Blossoming in May: Hosmer on hot streak

With seventh homer of season, fourth this month, Royals star showing he has power to all fields

Blossoming in May: Hosmer on hot streak

ARLINGTON -- Eric Hosmer didn't reach seven home runs last season until Sept. 12, and he finished the year with nine.

Hosmer finds himself in a different place -- and on a different planet -- after hitting his seventh homer of this season in Thursday's 6-3 win over the Rangers at Globe Life Park. Hosmer is in such a hot spot this month that when he was told when he hit No. 7 last season, he cringed.

"Come on man, don't kill my vibe," Hosmer said.

That would be almost impossible to do. Hosmer extended his hitting streak to 11 games, going 3-for-5 with two RBIs in Thursday's victory. He is batting .370 for the month, with four home runs and 14 RBIs.

Hosmer extends hit streak

He is blossoming into a power hitter to all fields, and it's only appropriate that he's doing it in May.

"What's so impressive is his off-field power," Royals manager Ned Yost said. "Most of his home runs have come to left field or center field, the off field. That's not his pull power. He has tremendous center-field and left-field power."

Hosmer hit a home run every 33.86 at-bats in the Minor Leagues, and he's hitting one every 35.81 so far in his Major League career. He sits at a homer every 19.7 at-bats this season, including four in 54 at-bats this month.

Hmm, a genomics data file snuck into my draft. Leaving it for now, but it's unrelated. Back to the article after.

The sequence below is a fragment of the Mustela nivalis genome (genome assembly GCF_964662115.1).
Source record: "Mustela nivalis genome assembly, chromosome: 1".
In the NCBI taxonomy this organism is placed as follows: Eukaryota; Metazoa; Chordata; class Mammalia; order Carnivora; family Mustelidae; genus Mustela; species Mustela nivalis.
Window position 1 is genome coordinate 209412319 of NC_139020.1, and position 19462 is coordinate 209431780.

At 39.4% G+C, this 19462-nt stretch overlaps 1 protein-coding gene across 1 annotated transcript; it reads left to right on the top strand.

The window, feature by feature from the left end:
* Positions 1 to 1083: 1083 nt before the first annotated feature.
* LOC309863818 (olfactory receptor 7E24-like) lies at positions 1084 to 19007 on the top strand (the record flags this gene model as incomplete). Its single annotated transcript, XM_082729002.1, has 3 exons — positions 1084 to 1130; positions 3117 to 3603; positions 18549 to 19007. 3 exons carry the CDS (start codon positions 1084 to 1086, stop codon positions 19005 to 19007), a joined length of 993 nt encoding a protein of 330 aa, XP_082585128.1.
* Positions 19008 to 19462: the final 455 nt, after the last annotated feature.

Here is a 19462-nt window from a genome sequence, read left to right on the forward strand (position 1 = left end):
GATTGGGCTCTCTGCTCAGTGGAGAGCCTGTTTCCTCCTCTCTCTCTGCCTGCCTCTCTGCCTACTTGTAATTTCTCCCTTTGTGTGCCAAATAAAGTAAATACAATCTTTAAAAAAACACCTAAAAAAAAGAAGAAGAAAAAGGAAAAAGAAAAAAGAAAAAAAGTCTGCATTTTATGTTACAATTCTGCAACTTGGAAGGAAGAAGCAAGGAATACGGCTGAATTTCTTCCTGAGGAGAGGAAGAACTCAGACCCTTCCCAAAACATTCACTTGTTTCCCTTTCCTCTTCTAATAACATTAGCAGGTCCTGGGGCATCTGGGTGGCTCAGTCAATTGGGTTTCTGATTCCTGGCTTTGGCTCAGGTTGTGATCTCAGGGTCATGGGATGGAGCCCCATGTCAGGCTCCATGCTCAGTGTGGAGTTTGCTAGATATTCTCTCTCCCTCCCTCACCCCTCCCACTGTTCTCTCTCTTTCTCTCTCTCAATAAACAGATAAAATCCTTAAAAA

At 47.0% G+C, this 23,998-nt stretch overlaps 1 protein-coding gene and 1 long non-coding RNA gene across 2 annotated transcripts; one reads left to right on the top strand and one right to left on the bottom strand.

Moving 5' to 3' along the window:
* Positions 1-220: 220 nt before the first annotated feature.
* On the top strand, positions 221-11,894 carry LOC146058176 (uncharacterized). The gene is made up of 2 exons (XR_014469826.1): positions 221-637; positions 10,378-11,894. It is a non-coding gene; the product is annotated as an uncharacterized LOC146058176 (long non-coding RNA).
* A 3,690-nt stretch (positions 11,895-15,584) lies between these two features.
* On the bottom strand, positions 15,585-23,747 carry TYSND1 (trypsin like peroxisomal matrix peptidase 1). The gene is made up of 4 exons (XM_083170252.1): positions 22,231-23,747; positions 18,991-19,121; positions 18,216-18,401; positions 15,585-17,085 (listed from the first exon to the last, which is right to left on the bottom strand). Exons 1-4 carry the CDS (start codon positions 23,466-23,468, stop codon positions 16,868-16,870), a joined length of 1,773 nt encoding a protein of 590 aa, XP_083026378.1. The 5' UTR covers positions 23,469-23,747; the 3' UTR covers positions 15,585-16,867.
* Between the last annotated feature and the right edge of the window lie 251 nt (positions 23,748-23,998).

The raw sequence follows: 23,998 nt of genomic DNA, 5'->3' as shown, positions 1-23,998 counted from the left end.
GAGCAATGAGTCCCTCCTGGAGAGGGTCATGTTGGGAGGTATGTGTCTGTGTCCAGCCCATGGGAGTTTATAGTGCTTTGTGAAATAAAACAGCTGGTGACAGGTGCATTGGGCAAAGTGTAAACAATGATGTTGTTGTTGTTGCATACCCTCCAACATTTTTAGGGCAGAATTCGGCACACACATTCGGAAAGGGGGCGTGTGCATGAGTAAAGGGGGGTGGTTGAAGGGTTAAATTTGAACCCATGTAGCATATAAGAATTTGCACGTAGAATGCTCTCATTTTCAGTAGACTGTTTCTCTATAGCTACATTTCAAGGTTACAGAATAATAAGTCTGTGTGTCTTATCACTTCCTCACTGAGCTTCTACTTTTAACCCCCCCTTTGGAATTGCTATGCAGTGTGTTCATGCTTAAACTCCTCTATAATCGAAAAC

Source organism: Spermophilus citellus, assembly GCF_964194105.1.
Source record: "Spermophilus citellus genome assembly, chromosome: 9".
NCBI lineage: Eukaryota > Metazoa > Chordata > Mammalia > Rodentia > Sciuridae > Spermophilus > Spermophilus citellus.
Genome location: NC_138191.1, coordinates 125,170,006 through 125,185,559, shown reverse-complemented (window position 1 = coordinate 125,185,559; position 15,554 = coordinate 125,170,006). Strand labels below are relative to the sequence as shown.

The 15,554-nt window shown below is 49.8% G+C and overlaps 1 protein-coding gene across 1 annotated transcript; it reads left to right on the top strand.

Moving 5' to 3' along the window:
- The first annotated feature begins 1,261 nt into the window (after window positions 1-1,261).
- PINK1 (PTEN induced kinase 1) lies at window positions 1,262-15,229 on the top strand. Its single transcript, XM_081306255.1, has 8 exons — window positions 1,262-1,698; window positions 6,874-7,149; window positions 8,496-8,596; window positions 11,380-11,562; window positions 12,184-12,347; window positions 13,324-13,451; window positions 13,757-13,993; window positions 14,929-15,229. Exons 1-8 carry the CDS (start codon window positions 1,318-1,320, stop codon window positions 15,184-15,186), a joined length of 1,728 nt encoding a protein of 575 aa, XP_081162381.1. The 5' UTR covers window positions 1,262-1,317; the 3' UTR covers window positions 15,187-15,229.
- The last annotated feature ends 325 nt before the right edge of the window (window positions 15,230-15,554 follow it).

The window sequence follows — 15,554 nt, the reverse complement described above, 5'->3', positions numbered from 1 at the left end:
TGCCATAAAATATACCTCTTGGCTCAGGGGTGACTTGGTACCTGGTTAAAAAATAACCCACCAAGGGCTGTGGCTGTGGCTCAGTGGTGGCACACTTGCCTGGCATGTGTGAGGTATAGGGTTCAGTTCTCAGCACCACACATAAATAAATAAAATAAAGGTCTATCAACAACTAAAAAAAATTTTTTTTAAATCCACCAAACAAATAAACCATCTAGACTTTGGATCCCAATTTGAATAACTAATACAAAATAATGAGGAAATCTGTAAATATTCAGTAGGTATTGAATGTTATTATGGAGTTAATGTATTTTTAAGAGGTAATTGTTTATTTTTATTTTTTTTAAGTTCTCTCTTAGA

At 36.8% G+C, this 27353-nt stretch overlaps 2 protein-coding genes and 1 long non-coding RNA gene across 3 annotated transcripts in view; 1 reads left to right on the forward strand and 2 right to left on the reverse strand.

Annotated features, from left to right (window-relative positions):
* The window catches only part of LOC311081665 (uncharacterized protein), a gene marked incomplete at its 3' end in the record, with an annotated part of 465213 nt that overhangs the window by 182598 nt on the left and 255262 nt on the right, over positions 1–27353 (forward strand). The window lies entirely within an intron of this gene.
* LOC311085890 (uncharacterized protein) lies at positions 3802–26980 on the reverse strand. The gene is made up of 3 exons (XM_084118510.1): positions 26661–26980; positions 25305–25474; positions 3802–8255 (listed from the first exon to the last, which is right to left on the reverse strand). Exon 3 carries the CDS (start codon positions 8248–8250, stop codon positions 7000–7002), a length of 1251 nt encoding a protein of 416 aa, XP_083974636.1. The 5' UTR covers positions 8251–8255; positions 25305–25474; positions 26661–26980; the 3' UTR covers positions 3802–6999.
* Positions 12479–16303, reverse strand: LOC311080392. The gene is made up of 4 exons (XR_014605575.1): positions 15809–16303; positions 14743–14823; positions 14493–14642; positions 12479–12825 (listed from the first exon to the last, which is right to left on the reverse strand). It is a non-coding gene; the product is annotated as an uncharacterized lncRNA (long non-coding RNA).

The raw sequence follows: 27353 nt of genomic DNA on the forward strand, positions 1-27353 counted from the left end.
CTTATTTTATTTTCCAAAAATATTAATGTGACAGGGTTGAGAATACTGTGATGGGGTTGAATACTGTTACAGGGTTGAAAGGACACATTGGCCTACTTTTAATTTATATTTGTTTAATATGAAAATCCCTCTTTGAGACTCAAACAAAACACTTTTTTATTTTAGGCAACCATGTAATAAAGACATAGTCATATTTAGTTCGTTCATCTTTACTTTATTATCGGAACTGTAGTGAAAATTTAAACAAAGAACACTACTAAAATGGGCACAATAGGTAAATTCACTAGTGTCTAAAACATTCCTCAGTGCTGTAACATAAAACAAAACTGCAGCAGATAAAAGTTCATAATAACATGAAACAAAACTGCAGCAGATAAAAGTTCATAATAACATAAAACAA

Is he evolving into a power hitter as a 25-year-old in his fifth season in the big leagues?

"He's growing into a power hitter, for sure," Yost said.

Hosmer's approach against the first of two left-handed relievers the Rangers brought in to face him in the sixth and ninth innings was to sit back and hit the ball where it was pitched. On an 0-2 pitch against Sam Freeman in the sixth, Hosmer clubbed a towering drive over the center-field wall for a 6-2 lead.

Then, in the ninth, Hosmer won the battle against sidearm lefty Alex Claudio, lacing a single into right field.

"Just realizing the situation right there with the lefty and with the guy who has a changeup that cuts like his away, you try and shorten your swing down and just focus on going the other way," Hosmer said.

"If anything proves that, it was the last at-bat against the sidearm guy," he said. "It's really easy to go up there and try to pull the ball. The plan of going the other way is a sign of maturity right there."

Todd Wills is a contributor to MLB.com. This story was not subject to the approval of Major League Baseball or its clubs.